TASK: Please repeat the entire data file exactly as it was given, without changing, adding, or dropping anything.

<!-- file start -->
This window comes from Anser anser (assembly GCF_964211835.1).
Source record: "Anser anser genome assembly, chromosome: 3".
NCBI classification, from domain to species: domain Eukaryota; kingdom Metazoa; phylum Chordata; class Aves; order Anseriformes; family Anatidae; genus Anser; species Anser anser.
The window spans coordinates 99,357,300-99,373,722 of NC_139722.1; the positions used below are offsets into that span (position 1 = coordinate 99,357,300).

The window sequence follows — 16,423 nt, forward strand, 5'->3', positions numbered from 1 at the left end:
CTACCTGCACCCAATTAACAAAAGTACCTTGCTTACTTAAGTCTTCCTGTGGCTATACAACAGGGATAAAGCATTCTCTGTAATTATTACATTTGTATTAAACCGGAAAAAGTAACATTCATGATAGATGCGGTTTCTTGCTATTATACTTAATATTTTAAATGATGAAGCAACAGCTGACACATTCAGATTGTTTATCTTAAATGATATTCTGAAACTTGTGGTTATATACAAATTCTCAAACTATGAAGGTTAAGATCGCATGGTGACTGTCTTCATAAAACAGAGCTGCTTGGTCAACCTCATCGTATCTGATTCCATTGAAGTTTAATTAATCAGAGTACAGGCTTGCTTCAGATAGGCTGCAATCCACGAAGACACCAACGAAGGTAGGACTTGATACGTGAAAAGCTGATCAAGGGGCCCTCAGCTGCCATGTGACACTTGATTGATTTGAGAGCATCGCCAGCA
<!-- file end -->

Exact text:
This window comes from Anser anser (assembly GCF_964211835.1).
Source record: "Anser anser genome assembly, chromosome: 3".
NCBI classification, from domain to species: domain Eukaryota; kingdom Metazoa; phylum Chordata; class Aves; order Anseriformes; family Anatidae; genus Anser; species Anser anser.
The window spans coordinates 99,357,300-99,373,722 of NC_139722.1; the positions used below are offsets into that span (position 1 = coordinate 99,357,300).

The window sequence follows — 16,423 nt, forward strand, 5'->3', positions numbered from 1 at the left end:
CTACCTGCACCCAATTAACAAAAGTACCTTGCTTACTTAAGTCTTCCTGTGGCTATACAACAGGGATAAAGCATTCTCTGTAATTATTACATTTGTATTAAACCGGAAAAAGTAACATTCATGATAGATGCGGTTTCTTGCTATTATACTTAATATTTTAAATGATGAAGCAACAGCTGACACATTCAGATTGTTTATCTTAAATGATATTCTGAAACTTGTGGTTATATACAAATTCTCAAACTATGAAGGTTAAGATCGCATGGTGACTGTCTTCATAAAACAGAGCTGCTTGGTCAACCTCATCGTATCTGATTCCATTGAAGTTTAATTAATCAGAGTACAGGCTTGCTTCAGATAGGCTGCAATCCACGAAGACACCAACGAAGGTAGGACTTGATACGTGAAAAGCTGATCAAGGGGCCCTCAGCTGCCATGTGACACTTGATTGATTTGAGAGCATCGCCAGCA